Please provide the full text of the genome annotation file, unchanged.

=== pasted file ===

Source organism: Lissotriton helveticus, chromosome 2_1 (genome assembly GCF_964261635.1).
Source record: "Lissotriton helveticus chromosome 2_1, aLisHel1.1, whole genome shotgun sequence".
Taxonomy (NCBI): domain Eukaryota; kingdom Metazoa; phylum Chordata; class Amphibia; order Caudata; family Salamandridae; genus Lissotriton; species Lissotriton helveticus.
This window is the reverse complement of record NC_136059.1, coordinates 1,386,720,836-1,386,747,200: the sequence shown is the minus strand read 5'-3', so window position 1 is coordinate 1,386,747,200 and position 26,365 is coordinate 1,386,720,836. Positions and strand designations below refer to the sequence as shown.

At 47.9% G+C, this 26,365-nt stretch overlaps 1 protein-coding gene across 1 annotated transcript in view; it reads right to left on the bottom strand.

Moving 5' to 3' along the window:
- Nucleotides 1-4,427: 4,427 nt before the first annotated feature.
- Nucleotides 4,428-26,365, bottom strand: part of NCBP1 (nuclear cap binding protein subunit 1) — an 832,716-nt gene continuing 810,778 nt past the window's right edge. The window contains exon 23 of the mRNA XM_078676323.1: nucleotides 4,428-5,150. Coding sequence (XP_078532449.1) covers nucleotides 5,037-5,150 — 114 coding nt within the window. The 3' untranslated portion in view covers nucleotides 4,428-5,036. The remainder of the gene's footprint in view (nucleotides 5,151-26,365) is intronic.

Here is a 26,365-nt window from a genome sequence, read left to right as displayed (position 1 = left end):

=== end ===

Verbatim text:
Source organism: Lissotriton helveticus, chromosome 2_1 (genome assembly GCF_964261635.1).
Source record: "Lissotriton helveticus chromosome 2_1, aLisHel1.1, whole genome shotgun sequence".
Taxonomy (NCBI): domain Eukaryota; kingdom Metazoa; phylum Chordata; class Amphibia; order Caudata; family Salamandridae; genus Lissotriton; species Lissotriton helveticus.
This window is the reverse complement of record NC_136059.1, coordinates 1,386,720,836-1,386,747,200: the sequence shown is the minus strand read 5'-3', so window position 1 is coordinate 1,386,747,200 and position 26,365 is coordinate 1,386,720,836. Positions and strand designations below refer to the sequence as shown.

At 47.9% G+C, this 26,365-nt stretch overlaps 1 protein-coding gene across 1 annotated transcript in view; it reads right to left on the bottom strand.

Moving 5' to 3' along the window:
- Nucleotides 1-4,427: 4,427 nt before the first annotated feature.
- Nucleotides 4,428-26,365, bottom strand: part of NCBP1 (nuclear cap binding protein subunit 1) — an 832,716-nt gene continuing 810,778 nt past the window's right edge. The window contains exon 23 of the mRNA XM_078676323.1: nucleotides 4,428-5,150. Coding sequence (XP_078532449.1) covers nucleotides 5,037-5,150 — 114 coding nt within the window. The 3' untranslated portion in view covers nucleotides 4,428-5,036. The remainder of the gene's footprint in view (nucleotides 5,151-26,365) is intronic.

Here is a 26,365-nt window from a genome sequence, read left to right as displayed (position 1 = left end):